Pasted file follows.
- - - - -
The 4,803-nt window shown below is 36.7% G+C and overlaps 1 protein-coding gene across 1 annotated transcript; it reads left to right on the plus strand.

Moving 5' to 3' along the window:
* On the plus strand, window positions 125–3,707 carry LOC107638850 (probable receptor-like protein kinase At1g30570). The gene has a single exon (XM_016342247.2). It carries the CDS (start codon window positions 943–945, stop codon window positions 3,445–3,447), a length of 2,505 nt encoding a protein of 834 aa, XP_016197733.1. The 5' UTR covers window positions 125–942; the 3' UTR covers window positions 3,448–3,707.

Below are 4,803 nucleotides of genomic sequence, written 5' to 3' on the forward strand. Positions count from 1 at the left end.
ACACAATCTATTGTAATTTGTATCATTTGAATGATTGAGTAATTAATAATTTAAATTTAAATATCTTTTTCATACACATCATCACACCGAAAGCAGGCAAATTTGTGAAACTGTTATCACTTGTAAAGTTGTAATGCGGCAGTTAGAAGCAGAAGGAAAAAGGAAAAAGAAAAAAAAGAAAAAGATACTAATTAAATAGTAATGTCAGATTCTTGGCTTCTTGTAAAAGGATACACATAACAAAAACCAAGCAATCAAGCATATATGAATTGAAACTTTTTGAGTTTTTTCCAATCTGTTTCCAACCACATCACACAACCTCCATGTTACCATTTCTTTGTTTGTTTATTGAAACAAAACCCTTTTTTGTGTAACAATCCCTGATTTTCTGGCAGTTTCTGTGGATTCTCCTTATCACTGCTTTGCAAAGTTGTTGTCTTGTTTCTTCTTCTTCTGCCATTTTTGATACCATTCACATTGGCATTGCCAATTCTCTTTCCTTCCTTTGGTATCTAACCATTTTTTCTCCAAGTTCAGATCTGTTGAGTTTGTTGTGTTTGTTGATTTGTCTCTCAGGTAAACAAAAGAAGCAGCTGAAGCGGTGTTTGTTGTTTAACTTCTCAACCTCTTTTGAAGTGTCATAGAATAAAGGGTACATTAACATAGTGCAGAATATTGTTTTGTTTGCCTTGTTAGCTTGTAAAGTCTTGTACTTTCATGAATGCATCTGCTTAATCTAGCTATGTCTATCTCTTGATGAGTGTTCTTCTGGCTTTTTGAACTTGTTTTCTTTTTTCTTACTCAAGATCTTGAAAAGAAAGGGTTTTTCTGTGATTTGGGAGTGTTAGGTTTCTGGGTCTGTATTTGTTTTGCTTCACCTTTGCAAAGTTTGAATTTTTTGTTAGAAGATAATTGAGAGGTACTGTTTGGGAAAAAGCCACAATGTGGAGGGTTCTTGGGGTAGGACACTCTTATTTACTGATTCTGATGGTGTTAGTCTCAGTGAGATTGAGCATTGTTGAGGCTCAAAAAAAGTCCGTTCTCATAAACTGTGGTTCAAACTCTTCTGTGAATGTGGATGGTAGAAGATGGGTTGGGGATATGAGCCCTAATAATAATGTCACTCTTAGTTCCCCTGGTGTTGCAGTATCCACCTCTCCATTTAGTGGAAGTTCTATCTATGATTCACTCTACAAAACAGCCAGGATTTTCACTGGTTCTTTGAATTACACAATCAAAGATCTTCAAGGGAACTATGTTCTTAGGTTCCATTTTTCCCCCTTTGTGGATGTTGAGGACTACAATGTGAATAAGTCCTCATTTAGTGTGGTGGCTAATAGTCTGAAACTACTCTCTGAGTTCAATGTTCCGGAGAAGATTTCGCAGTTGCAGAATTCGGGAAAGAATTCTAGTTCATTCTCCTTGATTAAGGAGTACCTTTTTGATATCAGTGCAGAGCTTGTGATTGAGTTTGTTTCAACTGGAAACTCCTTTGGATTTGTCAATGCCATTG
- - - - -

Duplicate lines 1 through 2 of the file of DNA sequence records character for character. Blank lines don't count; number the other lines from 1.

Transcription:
The 4,803-nt window shown below is 36.7% G+C and overlaps 1 protein-coding gene across 1 annotated transcript; it reads left to right on the plus strand.

Moving 5' to 3' along the window: